After phonation rabbits were humanely euthanized with pentobarbital intravenous injection. The larynges were isolated and fixed in 10% formalin. After fixing, the larynx was embedded in OCT compound and stored in a −80 °C freezer until sectioning. Prior to sectioning the OCT blocks were equilibrated to −20 °C overnight. Tissues were sectioned into 10 µm and 20 µm thick sections using a cryostat (Cyrostar NX50; ThermoFisher Scientific). Slides were stored at −20 °C until staining.
Volume Retention Measurements
Rabbits were scanned at day 0, 3 months, 6 months, and 12 months post-treatment using a 3-Tesla Siemens Prisma dedicated research MRI scanner with two orbit surface coils placed in paramedian position on the ventral neck. T2 axial slices were used to track volume measurements over the 12-month period. In the day 0 MRI images, the volume of the injection was measured using a custom MATLAB script (Supplementary Fig. 6) as the injection sites showed very high signal intensity due to high water content. To track the volume a custom MATLAB script was also used to segment the airway area in each axial image from the petiole of the epiglottis to the bottom of the cricoid cartilage for a total of 21 slices to calculate a displacement volume (Supplementary Fig. 6). Total volume was calculated by adding the individual segmented volumes of all 21 slices. A volume was calculated for each slice by multiplying a number of pixels in the cross-sectional area by the x, y, and z resolutions (x-0.3906, y-0.3906, z-0.600 mm/pixel) embedded in the MRI file to get a volume in microliters for each slice. Fold change in airway area for each rabbit from day 0 was calculated.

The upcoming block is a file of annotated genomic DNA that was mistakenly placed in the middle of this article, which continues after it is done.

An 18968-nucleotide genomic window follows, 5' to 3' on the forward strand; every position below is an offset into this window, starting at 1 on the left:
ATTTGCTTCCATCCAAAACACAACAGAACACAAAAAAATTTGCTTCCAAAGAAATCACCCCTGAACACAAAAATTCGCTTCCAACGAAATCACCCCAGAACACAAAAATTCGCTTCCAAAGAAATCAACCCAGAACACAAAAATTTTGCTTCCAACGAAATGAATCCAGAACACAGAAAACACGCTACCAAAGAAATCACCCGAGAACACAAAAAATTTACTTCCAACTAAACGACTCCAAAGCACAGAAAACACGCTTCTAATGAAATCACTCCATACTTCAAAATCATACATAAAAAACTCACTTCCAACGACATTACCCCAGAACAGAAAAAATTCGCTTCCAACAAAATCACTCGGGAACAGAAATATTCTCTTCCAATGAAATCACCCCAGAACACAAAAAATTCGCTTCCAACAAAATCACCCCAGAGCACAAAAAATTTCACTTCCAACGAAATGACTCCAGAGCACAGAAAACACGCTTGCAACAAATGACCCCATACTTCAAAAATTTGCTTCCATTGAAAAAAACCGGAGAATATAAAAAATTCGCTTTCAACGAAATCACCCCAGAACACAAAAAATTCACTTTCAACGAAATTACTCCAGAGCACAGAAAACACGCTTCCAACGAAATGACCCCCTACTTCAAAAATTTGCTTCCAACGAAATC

Vocal Function Measurements